Abigail Smith Adams
Heroine: a woman having the qualities of a hero; a woman admired and emulated for her achievements and qualities; the central female figure in an event or period.
Abigail Smith Adams was the wife of John Adams, President of the United States.
Born in Massachusetts to William Smith and Elizabeth Quincy in 1744, she was a descendant on her mother’s side of King Edward I, and King Edward III of England. Her father and his relatives were Congregational ministers and leaders in society.
Though she did not receive a formal education, her mother taught her to read and write, and her father’s library allowed her to study English and French literature. This would eventually create a bond between her and John Adams, a Harvard law graduate, and they were married in 1764.
Abigail was an intellectually open-minded woman for her day, and her ideas on women’s rights and government eventually played a role in the founding of a new nation as wife to John Adams, the second President of the United States.
She wrote many letters to her husband while he was in Philadelphia, Pennsylvania during the Continental Congresses, which are considered to be excellent sources of political commentary of those times. John Adams frequently sought her advice as their letters to one another, filled with discussions on government and politics, attest.
Known for her request that John and the Continental Congress: “…remember the ladies, and be more generous and favorable to them than your ancestors. Do not put such unlimited power into the hands of the Husbands. Remember all Men would be tyrants if they could. If particular care and attention is not paid to the Ladies,” Abigail is sometimes called the first feminist in America, even though she believed that a woman’s most important role in life was those of wife and mother.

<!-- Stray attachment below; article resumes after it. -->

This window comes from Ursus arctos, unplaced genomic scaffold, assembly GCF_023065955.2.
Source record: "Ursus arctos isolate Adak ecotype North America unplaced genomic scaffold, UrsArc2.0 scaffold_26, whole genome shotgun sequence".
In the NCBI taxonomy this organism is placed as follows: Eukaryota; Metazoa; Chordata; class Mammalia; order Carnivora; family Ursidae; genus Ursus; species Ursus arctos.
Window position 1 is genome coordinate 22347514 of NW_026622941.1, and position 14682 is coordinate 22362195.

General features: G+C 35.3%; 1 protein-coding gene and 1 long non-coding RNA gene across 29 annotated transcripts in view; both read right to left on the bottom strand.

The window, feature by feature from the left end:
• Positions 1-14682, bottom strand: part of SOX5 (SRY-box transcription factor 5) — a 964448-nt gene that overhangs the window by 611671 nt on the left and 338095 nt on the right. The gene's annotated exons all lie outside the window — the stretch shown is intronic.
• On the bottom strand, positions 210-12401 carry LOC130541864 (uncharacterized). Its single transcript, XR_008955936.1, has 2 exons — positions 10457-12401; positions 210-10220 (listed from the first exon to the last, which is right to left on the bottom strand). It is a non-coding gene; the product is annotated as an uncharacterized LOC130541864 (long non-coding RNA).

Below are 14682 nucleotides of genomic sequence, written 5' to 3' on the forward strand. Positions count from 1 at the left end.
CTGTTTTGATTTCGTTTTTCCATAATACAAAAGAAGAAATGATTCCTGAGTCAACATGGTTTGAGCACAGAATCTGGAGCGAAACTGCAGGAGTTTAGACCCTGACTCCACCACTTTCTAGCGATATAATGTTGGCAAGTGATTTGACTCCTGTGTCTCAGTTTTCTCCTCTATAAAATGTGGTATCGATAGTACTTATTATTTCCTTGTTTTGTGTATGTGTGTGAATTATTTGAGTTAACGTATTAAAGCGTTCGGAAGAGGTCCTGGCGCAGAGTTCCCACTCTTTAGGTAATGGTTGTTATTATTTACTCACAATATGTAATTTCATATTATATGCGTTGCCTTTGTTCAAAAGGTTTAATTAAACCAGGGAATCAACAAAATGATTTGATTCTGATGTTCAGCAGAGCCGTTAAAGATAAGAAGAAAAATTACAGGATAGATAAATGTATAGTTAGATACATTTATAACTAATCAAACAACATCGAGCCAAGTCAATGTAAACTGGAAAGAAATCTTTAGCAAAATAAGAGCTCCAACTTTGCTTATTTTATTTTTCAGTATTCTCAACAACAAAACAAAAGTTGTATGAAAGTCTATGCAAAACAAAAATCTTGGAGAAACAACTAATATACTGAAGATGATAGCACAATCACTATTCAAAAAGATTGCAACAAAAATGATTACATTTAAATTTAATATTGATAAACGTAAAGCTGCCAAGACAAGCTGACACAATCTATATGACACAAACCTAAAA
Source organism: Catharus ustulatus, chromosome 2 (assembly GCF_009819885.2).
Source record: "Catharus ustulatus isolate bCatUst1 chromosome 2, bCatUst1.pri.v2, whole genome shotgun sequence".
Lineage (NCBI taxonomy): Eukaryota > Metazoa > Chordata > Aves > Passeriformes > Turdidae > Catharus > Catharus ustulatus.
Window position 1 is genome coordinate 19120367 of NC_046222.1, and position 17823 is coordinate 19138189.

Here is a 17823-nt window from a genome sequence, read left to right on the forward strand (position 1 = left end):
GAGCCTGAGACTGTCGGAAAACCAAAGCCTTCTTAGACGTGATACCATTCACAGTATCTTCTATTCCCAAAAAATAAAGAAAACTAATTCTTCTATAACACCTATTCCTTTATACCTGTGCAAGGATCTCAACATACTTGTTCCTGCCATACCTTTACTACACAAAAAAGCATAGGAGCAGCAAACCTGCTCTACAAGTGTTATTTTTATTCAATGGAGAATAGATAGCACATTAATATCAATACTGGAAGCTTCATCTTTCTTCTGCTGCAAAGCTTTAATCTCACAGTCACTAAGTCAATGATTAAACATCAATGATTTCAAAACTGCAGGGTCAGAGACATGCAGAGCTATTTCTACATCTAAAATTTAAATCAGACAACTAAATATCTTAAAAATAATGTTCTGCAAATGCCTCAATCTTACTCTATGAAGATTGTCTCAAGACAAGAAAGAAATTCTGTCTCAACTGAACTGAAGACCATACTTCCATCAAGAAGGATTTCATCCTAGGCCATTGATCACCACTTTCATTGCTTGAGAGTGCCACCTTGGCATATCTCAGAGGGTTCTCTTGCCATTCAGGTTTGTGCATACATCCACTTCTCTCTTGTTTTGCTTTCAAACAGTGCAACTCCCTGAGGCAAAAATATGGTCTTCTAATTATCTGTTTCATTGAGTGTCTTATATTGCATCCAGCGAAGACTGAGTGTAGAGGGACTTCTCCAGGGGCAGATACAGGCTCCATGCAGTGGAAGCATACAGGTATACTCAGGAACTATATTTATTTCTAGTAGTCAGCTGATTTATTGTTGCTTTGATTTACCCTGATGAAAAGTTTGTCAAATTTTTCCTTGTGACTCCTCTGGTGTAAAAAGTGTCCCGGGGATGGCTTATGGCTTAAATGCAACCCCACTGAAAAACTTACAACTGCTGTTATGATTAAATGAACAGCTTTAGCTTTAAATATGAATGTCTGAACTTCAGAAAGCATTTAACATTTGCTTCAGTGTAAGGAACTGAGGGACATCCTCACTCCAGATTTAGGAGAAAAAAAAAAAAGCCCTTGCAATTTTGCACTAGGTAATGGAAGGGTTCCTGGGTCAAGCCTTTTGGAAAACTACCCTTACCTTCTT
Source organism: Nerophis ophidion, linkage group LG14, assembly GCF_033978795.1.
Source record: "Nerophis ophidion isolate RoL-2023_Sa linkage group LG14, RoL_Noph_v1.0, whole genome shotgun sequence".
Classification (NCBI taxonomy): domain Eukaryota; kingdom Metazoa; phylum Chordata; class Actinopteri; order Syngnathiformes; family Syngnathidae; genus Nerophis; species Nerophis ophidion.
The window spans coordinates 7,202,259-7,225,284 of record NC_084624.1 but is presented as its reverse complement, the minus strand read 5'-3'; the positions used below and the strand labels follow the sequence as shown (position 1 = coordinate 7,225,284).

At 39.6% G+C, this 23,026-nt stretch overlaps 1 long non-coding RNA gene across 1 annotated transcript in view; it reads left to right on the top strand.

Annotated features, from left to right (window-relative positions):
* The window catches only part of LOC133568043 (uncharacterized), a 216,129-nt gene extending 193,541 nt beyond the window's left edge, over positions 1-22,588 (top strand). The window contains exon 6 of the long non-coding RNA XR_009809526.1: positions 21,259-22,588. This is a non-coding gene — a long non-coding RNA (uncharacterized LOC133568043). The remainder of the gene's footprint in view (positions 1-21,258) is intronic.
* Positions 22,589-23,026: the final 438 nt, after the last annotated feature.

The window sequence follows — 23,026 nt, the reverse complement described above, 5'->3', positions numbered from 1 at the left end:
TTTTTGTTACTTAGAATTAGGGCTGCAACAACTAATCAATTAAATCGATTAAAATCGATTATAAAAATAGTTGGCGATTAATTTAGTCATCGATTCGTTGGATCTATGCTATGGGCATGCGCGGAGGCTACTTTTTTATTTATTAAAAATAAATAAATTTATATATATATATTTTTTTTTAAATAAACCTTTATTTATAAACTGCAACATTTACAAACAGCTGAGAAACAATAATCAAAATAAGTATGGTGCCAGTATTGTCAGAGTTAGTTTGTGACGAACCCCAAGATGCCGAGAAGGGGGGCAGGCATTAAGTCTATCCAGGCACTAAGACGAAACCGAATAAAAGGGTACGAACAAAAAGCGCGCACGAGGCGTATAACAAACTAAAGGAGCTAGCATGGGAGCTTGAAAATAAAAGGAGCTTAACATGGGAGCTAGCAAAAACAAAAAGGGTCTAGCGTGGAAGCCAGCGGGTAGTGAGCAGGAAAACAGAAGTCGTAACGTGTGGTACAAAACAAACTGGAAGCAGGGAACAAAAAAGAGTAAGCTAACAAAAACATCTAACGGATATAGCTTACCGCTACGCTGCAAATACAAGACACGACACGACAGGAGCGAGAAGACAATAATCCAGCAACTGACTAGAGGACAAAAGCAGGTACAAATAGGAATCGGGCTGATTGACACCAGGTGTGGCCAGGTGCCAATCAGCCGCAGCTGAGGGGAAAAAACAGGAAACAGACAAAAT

She raised four children, including John Quincy Adams, the sixth President of the United States. She helped care for the wounded and sick during the revolutionary war, while her husband was working to forge a new country with such men as George Washington, Benjamin Franklin and Thomas Jefferson. She was anti-slavery, and passed this cause on to her son, John Quincy Adams, who would pick it up and carry with him until he died.
Part of her legacy includes the reconciliation between her husband, John Adams and Thomas Jefferson, as they lay dying in their beds in 1824. Fifty-years prior, both men had worked side-by-side to help create the United States of America, but they would spend their later lives at odds with each other. It was Abigail, a woman who lived in a time when women’s opinions were largely discounted, who began a dialogue with Jefferson that would rekindle the friendship, love and respect of these two great Founding Fathers for each other.
Abigail died several years before her son, John Quincy Adams, became president.
Quotations of Abigail Adams:
“Great necessities call out great virtues.”
“Remember the Ladies, and be more generous and favorable to them than your ancestors.”
“I regret the trifling narrow contracted education of the females of my own country.”
“These are times in which a genius would wish to live. It is not in the still calm of life, or the repose of a pacific station, that great characters are formed.”